Guangzhou-based Xpeng is one of several Chinese electric car companies that have begun to expand overseas.
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BEIJING – As a sign that Chinese drivers are still willing to buy electric, Xpeng said demand for its cars has gotten rid of the impact of rising prices.
From Nio to Tesla, Chinese electric cars have raised prices over the past few months, citing the impact of rising prices on goods such as battery components.
After rising prices by several thousand US dollars in March, Xpeng noticed a resumption of demand in regions unaffected by recent Covid blockades in China, said Brian Gu, vice chairman and president, in an exclusive interview with CNBC’s “Squawk Box” on Tuesday. . Asia “.
With this ability to pass on to consumers the rising cost of raw materials, Gu said the company can “continue our innovation and investment.”
Last week, Nio CEO William Lee told CNBC that his company’s biggest problem was supply chain disruptions rather than demand for electric vehicles in China.
Car sales in April fell 35.5% year-on-year, but new energy vehicles, which include battery-powered electric cars, rose 78.4%, according to the China Passenger Car Association.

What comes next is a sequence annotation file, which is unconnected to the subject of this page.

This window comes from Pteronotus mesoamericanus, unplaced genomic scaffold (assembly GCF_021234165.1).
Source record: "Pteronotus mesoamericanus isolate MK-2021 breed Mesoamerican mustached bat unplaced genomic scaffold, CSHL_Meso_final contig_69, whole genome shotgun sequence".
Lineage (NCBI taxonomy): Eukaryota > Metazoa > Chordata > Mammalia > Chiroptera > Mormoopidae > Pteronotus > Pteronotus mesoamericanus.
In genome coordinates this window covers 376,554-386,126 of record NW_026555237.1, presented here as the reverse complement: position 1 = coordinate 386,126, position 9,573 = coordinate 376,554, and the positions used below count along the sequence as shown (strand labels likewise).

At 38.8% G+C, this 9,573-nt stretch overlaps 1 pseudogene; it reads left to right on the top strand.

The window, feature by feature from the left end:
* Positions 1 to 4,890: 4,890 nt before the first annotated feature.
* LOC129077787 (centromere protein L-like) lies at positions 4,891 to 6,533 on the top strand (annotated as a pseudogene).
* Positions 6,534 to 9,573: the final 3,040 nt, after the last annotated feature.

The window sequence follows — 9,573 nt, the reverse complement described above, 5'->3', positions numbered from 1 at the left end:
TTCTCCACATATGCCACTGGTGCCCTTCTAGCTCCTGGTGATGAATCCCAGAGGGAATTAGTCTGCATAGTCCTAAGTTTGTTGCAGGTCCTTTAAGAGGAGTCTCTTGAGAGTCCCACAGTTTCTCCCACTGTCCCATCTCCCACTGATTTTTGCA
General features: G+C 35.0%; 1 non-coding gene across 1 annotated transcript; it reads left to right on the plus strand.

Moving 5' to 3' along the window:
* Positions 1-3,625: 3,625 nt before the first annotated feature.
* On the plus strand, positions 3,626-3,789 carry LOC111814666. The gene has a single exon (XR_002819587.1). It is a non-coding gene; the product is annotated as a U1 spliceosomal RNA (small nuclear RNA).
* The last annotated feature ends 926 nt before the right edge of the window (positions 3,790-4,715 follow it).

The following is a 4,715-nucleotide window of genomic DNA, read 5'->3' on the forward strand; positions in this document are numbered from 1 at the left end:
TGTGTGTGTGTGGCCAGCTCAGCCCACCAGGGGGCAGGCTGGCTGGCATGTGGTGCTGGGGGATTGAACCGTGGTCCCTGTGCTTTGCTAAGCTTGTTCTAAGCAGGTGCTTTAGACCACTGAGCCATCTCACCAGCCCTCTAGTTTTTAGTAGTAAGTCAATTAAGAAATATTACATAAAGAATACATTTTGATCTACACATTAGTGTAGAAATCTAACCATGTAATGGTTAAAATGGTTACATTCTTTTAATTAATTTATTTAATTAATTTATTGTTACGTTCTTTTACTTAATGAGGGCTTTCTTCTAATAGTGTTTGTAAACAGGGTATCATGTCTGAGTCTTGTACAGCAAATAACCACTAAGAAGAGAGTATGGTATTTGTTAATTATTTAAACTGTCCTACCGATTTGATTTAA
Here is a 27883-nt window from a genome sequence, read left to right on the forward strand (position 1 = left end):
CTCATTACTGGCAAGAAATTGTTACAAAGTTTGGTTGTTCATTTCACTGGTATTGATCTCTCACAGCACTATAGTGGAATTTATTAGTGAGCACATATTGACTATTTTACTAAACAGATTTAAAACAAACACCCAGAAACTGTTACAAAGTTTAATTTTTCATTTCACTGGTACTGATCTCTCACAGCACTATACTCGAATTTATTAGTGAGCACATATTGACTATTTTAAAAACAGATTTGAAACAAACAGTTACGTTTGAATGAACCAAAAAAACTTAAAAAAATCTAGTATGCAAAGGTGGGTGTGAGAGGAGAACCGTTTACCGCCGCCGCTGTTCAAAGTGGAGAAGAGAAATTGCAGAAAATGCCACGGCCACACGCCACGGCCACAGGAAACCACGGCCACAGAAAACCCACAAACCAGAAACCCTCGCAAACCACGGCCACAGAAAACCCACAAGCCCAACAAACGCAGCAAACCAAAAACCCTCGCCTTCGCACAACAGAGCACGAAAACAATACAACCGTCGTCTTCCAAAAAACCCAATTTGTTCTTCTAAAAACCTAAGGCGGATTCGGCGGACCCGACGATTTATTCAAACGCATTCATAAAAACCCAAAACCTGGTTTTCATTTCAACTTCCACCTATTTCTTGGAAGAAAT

Covid’s control continued to affect Xpeng, whose shares fell 5.5% in overnight trading in the U.S. after giving second-quarter instructions below expectations.
The electric car company said it expects second-quarter total revenue to nearly double from the same period last year, ranging from 6.8 billion yuan ($ 1.02 billion) to 7.5 billion yuan. But that was below FactSet’s previous estimates, which ranged from 7.08 billion yuan to 9.02 billion yuan.
In the first quarter, Xpeng did report a smaller-than-expected loss of 1.8 yuan per share, compared to FactSet’s estimated loss of 1.9 yuan per share. Revenue of 7.45 billion yuan also exceeded FactSet’s expectations by 7.39 billion yuan.
Covid, the shortage of chips – all this is reflected
Gu told CNBC that “the second quarter will be difficult” because of Covid’s exposure, especially in April.
“There are no operations as such in Shanghai and some surrounding areas,” he said on Tuesday.
The southeastern metropolis of Shanghai has been battling Covid since March, and citywide blockades are approaching a two-month mark. In mid-April, the city began prioritizing some businesses – especially in the automotive sector – to resume production under the bubble.
Shanghai also plans to resume normal life and work by mid-June. But last weekend a downtown area banned residents from leaving their residential complexes again, illustrating the problem of a speedy recovery.
Earlier, Gu said during a revenue call that could be accessed through Refinitiv Eikon that Covid’s blockade had affected “important markets” for Xpeng, and that he expected a strong boost of orders as those areas eased restrictions.
In addition to Covid controls, CEO Xiaoping He added during the call that the problem is the constant lack of chips.
“If there was no revival of COVID in China now, I think most of our counterparts or all the new EV manufacturers in China would now actually be limited by the capacity or supply of the chip as a whole,” he said.